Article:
Last week, Portland City Council sent a letter to Oregon's Congressional representatives. Spurred on by the ACLU and concerns about civil liberty abuses, city council members urged heavy hitters like Rep. Earl Blumenauer and Sen. Gordon Smith not to reauthorize sections of the USA Patriot Act. The letter is chock full of concerns about privacy and civil liberties. But something significant is missing from the letter: Mayor Tom Potter's signature.
Hastily passed in the stunned weeks after 9/11, the Patriot Act provides Orwellian "sneak and peak" allowances. But as fear and suspicion subsided in the months following 9/11, more than 100 cities nationwide passed resolutions stating their opposition to the Patriot Act. Ultimately, in 2003, Portland also endorsed such a resolution.
Mayor Potter's office publicly defended the absence of the mayor's signature, calling it little more than a "form letter." But when Potter was in D.C. last week meeting with the very congressional representatives to whom the letter was sent, his spokesperson admitted that the mayor did not broach the subject of the Patriot Act with any of them.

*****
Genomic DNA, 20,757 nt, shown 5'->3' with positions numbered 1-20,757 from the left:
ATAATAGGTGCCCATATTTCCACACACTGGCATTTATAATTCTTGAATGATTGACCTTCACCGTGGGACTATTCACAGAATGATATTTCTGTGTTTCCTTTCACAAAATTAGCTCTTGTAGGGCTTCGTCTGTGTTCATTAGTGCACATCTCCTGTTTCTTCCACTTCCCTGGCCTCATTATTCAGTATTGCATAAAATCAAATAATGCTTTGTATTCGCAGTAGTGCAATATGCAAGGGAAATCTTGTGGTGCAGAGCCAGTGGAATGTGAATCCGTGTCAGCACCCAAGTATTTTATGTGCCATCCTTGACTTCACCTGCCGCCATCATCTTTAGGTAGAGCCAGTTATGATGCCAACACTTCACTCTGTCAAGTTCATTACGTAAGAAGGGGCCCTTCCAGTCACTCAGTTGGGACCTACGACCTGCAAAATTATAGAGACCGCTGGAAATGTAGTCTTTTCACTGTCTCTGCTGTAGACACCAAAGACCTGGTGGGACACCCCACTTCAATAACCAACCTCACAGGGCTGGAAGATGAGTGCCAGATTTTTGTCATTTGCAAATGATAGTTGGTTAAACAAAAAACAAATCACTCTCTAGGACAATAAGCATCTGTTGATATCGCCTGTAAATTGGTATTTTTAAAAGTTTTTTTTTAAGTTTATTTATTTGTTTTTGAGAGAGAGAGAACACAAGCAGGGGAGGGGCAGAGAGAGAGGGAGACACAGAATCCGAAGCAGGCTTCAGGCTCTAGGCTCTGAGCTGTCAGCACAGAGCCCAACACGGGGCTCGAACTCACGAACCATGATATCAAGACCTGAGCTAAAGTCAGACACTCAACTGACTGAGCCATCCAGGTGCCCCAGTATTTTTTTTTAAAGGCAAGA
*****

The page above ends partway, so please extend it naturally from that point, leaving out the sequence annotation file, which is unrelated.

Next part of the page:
Some have speculated that Potter is trying to counterbalance the criticism that he faced for withdrawing police officers from the Joint Terrorism Task Force. PB
Two weeks ago, a circuit court judge dismissed a dozen cases against residents charged with illegally entering the city's Drug Free Zone. Another 40 were tossed out the following Thursday, and another 28 on Friday.
Although civil rights attorneys recently lost a constitutional challenge, the dismissals signal a tempering of the city's notorious DFZ.
Nearly a month ago, defense attorneys challenged the DFZ's constitutionality. Two years ago, the DFZ was struck down because it gave too much power to police. But at that time, city council quickly rewrote the rules to sidestep those concerns. In the most recent legal wrangling, Judge Michael Marcus upheld the DFZ, but lamented its inherent classism. In doing so, he suggested that the police may be misapplying the rules. That part of his decision effectively rapped officers on the knuckles and led to the recent spate of dismissals. PB